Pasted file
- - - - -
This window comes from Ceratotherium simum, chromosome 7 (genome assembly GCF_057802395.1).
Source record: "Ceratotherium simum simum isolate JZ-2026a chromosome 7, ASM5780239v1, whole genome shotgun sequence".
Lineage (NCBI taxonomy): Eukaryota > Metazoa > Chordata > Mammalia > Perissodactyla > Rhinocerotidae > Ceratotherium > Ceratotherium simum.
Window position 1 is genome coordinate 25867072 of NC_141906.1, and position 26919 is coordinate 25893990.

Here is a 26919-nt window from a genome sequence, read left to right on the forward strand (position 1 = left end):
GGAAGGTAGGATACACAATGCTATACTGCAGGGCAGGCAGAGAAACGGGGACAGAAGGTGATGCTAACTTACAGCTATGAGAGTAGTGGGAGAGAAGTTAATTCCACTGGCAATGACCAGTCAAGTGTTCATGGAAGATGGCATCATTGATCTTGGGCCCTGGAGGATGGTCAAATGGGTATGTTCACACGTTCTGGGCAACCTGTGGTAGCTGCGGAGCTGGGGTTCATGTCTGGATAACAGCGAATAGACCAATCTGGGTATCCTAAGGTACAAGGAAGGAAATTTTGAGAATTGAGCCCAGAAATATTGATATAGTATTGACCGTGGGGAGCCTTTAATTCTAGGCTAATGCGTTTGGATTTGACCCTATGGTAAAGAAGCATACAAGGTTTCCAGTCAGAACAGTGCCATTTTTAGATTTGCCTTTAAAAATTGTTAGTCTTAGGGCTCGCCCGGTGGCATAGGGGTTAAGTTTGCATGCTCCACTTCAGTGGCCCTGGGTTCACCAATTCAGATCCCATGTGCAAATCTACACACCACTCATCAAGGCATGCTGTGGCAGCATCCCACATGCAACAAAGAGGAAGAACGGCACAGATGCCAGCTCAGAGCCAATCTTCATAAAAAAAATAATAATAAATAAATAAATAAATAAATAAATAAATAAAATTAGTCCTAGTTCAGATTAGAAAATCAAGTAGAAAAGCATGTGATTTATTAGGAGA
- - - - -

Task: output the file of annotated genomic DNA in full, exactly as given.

This window comes from Ceratotherium simum, chromosome 7 (genome assembly GCF_057802395.1).
Source record: "Ceratotherium simum simum isolate JZ-2026a chromosome 7, ASM5780239v1, whole genome shotgun sequence".
Lineage (NCBI taxonomy): Eukaryota > Metazoa > Chordata > Mammalia > Perissodactyla > Rhinocerotidae > Ceratotherium > Ceratotherium simum.
Window position 1 is genome coordinate 25867072 of NC_141906.1, and position 26919 is coordinate 25893990.

Here is a 26919-nt window from a genome sequence, read left to right on the forward strand (position 1 = left end):
GGAAGGTAGGATACACAATGCTATACTGCAGGGCAGGCAGAGAAACGGGGACAGAAGGTGATGCTAACTTACAGCTATGAGAGTAGTGGGAGAGAAGTTAATTCCACTGGCAATGACCAGTCAAGTGTTCATGGAAGATGGCATCATTGATCTTGGGCCCTGGAGGATGGTCAAATGGGTATGTTCACACGTTCTGGGCAACCTGTGGTAGCTGCGGAGCTGGGGTTCATGTCTGGATAACAGCGAATAGACCAATCTGGGTATCCTAAGGTACAAGGAAGGAAATTTTGAGAATTGAGCCCAGAAATATTGATATAGTATTGACCGTGGGGAGCCTTTAATTCTAGGCTAATGCGTTTGGATTTGACCCTATGGTAAAGAAGCATACAAGGTTTCCAGTCAGAACAGTGCCATTTTTAGATTTGCCTTTAAAAATTGTTAGTCTTAGGGCTCGCCCGGTGGCATAGGGGTTAAGTTTGCATGCTCCACTTCAGTGGCCCTGGGTTCACCAATTCAGATCCCATGTGCAAATCTACACACCACTCATCAAGGCATGCTGTGGCAGCATCCCACATGCAACAAAGAGGAAGAACGGCACAGATGCCAGCTCAGAGCCAATCTTCATAAAAAAAATAATAATAAATAAATAAATAAATAAATAAATAAATAAAATTAGTCCTAGTTCAGATTAGAAAATCAAGTAGAAAAGCATGTGATTTATTAGGAGA